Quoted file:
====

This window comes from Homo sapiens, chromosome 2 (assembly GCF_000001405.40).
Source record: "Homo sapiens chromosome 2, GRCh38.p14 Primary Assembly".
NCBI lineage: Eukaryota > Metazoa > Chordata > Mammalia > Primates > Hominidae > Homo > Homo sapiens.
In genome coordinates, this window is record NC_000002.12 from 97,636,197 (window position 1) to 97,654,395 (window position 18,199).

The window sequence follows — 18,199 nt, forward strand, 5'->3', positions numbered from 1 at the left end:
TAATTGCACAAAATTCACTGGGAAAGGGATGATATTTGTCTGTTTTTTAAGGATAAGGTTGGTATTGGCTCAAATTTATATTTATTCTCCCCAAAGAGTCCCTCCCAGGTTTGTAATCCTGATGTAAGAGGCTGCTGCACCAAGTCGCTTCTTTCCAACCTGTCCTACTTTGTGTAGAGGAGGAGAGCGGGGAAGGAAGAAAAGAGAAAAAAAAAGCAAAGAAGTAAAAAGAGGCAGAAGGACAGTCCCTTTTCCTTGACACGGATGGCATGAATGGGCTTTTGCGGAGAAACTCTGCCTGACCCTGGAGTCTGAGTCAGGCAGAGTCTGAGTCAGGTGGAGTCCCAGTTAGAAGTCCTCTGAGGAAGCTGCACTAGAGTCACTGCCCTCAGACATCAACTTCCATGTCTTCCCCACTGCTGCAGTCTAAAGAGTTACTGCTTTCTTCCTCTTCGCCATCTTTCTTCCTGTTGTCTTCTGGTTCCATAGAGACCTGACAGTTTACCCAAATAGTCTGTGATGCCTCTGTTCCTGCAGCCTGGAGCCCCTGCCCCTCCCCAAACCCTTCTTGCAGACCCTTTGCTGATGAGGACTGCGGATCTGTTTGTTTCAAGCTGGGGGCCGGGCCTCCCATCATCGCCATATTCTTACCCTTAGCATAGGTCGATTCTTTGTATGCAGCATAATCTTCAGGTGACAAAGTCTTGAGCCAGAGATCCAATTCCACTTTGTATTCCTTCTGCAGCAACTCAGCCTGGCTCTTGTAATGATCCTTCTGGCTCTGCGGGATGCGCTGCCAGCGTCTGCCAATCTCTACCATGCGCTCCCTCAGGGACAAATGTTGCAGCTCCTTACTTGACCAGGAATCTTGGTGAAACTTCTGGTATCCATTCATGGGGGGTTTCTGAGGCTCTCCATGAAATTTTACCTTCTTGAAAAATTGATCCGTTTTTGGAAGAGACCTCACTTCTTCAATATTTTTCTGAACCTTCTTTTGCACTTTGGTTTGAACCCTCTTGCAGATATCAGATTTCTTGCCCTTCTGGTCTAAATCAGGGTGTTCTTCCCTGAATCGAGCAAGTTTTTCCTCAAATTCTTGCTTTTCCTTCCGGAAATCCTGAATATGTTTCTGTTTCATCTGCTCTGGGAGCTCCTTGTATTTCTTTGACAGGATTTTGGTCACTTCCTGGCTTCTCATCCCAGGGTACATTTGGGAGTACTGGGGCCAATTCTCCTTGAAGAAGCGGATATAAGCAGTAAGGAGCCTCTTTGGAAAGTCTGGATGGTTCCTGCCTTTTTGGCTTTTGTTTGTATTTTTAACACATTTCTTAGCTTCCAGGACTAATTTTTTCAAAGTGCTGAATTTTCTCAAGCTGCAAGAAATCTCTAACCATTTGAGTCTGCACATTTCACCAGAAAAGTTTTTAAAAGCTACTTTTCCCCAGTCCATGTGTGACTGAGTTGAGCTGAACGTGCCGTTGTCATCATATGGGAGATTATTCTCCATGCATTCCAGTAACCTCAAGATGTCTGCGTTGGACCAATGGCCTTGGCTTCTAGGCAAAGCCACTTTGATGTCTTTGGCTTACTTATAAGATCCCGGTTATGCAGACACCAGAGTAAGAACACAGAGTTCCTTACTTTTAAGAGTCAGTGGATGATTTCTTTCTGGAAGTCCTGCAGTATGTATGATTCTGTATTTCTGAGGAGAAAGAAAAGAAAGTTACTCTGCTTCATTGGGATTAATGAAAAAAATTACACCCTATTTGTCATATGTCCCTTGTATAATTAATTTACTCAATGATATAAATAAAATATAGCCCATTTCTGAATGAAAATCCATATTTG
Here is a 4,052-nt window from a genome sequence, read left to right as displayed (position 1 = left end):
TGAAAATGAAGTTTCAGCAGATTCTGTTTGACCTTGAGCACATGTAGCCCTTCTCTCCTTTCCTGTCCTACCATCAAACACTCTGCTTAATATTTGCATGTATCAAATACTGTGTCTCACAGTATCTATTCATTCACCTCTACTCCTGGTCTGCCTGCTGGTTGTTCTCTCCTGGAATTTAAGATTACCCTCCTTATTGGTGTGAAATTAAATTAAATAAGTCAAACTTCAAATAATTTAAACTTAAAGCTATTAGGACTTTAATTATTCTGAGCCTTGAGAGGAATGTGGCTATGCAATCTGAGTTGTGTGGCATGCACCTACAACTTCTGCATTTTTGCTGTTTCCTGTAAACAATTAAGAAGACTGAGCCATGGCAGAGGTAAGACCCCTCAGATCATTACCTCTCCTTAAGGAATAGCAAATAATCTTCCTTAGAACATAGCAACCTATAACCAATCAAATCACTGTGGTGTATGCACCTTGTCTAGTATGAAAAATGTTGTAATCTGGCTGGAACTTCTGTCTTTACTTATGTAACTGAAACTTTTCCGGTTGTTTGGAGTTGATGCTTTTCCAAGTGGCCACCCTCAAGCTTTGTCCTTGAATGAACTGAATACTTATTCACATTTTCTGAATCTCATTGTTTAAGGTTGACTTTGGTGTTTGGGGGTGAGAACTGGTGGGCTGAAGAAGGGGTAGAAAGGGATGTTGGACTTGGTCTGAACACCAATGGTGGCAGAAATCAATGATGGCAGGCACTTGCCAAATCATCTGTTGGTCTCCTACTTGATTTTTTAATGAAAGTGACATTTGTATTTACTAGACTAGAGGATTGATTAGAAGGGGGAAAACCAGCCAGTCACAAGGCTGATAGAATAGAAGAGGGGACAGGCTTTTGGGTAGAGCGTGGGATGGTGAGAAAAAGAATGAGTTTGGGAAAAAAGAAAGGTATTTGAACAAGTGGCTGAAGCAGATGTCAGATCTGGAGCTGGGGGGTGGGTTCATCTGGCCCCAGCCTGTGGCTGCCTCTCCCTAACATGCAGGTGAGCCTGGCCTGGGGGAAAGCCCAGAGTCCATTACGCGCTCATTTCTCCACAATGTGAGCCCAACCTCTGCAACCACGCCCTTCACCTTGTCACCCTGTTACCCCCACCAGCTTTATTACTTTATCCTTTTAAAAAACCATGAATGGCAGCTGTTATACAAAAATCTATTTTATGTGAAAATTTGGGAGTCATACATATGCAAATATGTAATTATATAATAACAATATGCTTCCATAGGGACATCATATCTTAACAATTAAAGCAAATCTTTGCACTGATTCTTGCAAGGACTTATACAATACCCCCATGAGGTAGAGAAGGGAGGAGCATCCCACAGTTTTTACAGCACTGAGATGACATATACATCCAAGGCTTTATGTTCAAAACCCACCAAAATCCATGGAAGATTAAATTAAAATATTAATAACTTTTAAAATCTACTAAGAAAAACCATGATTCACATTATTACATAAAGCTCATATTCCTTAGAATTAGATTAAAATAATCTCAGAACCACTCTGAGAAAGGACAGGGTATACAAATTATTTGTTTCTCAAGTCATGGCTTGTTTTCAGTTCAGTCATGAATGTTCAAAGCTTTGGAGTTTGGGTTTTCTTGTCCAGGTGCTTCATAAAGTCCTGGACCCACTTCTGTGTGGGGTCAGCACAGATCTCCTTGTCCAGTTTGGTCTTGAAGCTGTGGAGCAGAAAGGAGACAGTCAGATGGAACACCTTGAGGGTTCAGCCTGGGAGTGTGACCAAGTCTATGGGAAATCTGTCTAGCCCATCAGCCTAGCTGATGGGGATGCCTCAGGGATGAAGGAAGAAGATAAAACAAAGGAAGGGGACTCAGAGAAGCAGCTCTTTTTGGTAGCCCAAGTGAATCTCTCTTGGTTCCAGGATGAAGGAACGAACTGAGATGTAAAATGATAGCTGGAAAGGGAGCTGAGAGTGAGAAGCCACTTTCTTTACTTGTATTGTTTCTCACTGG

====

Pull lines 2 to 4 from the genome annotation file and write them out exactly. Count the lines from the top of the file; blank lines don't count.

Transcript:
Source record: "Homo sapiens chromosome 2, GRCh38.p14 Primary Assembly".
NCBI lineage: Eukaryota > Metazoa > Chordata > Mammalia > Primates > Hominidae > Homo > Homo sapiens.
In genome coordinates, this window is record NC_000002.12 from 97,636,197 (window position 1) to 97,654,395 (window position 18,199).